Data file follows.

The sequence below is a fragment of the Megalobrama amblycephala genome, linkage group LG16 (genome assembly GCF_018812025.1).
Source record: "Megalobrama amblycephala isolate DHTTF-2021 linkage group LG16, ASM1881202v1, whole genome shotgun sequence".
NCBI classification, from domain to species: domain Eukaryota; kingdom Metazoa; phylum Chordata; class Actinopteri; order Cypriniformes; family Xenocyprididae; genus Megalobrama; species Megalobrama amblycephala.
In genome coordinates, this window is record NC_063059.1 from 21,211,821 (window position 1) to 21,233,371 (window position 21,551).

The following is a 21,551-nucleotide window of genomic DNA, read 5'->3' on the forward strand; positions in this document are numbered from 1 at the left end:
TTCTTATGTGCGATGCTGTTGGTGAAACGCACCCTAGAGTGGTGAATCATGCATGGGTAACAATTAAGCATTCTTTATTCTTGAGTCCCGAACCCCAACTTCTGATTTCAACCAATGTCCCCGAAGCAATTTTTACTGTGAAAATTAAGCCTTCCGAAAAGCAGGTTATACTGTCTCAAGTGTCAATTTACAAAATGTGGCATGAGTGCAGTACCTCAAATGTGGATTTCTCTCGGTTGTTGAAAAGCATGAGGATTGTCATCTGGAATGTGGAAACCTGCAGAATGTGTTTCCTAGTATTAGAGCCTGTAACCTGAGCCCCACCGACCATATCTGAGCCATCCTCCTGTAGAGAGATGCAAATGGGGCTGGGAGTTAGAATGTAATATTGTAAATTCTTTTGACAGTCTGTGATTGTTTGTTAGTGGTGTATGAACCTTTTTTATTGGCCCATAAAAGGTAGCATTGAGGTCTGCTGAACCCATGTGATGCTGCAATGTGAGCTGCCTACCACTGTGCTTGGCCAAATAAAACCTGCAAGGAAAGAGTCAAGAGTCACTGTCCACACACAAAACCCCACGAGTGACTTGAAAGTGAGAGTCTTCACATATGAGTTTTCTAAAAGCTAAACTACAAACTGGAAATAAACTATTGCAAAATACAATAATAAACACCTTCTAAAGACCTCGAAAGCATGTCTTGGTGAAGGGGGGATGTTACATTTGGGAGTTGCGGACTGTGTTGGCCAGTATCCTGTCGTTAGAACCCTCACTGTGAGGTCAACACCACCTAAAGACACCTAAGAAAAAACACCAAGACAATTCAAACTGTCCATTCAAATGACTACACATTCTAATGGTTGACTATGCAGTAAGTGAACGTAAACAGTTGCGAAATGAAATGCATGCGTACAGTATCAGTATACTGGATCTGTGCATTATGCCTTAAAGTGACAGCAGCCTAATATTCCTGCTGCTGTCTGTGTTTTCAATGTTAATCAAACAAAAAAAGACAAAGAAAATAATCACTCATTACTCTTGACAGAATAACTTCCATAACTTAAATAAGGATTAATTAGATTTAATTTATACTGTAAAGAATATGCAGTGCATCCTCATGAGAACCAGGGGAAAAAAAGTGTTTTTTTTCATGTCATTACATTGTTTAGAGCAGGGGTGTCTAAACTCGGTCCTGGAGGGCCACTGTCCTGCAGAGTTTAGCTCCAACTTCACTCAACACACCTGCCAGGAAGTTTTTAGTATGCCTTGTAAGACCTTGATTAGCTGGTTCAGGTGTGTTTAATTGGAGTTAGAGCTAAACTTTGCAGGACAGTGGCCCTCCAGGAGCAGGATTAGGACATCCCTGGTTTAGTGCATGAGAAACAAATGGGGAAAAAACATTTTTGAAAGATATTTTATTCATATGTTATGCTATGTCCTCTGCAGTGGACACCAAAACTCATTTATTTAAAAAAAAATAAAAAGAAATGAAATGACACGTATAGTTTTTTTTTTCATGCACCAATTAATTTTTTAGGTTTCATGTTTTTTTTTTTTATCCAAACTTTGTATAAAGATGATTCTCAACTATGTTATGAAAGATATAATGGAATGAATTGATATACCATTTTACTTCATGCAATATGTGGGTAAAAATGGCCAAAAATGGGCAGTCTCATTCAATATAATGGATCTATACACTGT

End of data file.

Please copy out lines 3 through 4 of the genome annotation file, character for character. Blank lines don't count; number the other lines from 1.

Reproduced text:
NCBI classification, from domain to species: domain Eukaryota; kingdom Metazoa; phylum Chordata; class Actinopteri; order Cypriniformes; family Xenocyprididae; genus Megalobrama; species Megalobrama amblycephala.
In genome coordinates, this window is record NC_063059.1 from 21,211,821 (window position 1) to 21,233,371 (window position 21,551).